London Bridge was the first great work which Sir John Rennie took in hand from the commencement, Mr. Rennie having only lived long enough to contribute a design for it, without being able to furnish working drawings, specifications, or estimate, and the original plan was also considerably diverged from when the
work was actually undertaken. In the Autobiography, we have a
detailed account of the undertaking and its successful accom- plishment, as also of Rennie's great drainage works in the Fens, both of which are extremely interesting.
We now come to that period of his life which connects him with steamships and with railways. With regard to the former, Sir John Claims to have been the means of introducing oscillating engines into the Navy, as also to have advocated (although unsuccessfully) the use of high-pressure condensing engines ; and he did actually construct the first screw steam-vessel used in this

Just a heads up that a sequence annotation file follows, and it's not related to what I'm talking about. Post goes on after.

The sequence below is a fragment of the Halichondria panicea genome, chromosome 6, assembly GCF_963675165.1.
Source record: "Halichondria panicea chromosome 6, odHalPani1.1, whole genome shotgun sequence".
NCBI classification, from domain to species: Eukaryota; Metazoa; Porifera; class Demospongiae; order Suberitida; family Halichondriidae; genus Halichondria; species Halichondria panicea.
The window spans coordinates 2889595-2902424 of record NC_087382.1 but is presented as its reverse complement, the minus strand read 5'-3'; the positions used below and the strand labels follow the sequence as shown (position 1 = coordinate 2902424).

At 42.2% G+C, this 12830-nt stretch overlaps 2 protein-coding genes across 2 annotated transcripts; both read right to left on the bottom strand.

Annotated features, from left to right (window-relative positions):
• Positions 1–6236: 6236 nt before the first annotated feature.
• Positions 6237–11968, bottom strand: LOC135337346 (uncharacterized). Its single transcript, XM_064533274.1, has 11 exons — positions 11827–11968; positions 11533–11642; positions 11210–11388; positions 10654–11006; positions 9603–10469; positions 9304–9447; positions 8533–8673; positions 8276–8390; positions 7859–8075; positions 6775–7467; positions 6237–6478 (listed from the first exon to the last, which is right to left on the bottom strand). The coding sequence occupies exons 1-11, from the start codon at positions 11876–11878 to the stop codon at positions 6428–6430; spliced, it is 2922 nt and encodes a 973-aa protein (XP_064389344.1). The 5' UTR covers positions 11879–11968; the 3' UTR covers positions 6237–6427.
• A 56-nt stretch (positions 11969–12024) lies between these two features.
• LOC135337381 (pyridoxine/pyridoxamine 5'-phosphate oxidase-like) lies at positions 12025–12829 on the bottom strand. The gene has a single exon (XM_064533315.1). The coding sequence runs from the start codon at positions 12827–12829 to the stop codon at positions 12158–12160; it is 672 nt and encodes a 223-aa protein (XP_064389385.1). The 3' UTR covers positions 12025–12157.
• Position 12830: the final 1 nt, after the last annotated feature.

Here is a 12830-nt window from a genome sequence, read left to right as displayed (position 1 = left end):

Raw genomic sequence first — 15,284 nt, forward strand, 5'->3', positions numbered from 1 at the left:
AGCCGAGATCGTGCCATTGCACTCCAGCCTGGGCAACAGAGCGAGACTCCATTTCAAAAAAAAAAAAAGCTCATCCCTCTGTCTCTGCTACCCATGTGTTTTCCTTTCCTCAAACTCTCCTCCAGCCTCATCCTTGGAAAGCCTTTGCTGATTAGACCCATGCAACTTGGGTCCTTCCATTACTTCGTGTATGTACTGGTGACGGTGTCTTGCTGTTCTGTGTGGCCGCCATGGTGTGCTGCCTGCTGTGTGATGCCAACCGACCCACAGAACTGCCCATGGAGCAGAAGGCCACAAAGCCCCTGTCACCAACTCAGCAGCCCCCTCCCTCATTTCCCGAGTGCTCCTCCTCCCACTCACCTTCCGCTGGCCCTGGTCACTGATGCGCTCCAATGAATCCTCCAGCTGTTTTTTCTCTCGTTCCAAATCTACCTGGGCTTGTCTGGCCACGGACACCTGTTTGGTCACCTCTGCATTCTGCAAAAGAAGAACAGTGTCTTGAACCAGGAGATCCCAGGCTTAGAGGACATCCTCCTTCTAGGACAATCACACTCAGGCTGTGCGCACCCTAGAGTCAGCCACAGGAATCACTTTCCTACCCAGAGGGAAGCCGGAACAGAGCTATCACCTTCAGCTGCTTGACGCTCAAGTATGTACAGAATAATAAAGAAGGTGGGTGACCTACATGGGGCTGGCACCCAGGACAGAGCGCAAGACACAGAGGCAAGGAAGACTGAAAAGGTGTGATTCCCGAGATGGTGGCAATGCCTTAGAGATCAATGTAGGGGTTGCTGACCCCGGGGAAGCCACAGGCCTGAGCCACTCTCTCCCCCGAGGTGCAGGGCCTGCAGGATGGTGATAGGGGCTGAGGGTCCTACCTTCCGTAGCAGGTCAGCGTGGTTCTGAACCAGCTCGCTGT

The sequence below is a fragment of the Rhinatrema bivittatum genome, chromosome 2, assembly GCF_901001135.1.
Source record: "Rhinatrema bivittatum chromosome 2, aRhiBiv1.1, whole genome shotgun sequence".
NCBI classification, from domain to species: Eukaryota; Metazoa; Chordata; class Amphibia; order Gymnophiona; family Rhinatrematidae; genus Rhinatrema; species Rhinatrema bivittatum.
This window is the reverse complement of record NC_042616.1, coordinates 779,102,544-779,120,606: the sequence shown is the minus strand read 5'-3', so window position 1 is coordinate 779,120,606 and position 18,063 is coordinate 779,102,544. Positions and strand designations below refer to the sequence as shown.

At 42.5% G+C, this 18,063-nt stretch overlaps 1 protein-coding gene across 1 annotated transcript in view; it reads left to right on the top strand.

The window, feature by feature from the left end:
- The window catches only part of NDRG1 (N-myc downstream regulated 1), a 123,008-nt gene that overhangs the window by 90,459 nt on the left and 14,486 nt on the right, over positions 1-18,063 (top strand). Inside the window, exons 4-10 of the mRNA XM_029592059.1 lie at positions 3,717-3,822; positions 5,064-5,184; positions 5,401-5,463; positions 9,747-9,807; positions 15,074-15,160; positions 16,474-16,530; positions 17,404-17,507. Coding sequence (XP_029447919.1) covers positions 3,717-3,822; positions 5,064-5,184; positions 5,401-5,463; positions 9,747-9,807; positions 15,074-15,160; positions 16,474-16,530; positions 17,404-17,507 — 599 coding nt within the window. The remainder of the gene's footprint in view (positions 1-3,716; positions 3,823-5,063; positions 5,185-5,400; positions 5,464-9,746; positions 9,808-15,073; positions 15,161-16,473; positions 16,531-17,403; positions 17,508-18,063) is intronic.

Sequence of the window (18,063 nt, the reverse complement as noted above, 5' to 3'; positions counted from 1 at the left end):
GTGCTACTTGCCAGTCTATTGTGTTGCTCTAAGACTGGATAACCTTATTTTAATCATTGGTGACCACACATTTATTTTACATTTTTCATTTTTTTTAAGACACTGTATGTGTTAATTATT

country, and also the first screw vessel used in the Navy ; in the latter case, only succeeding by means of a promise made.to the Admiralty that should the ' Dwarf ' not come up to the required
conditions, he would take her back, with all her machinery ; and should she fulfil what was expected of her, the Admiralty officers should themselves settle the price to be paid. It is needless to remark that the vessel was a complete suocess. The writer describes his labours during the Railway mania as extremely arduous, for he not only worked night and day, but had to -employ above three hundred assistants, and had he been paid for his exertions might have made a very large fortune ; but unfortu- nately for him, as for many others, the bubble burst, company after company collapsed, and Sir John found himself, in many instances, alone responsible for the heavy liabilities of others.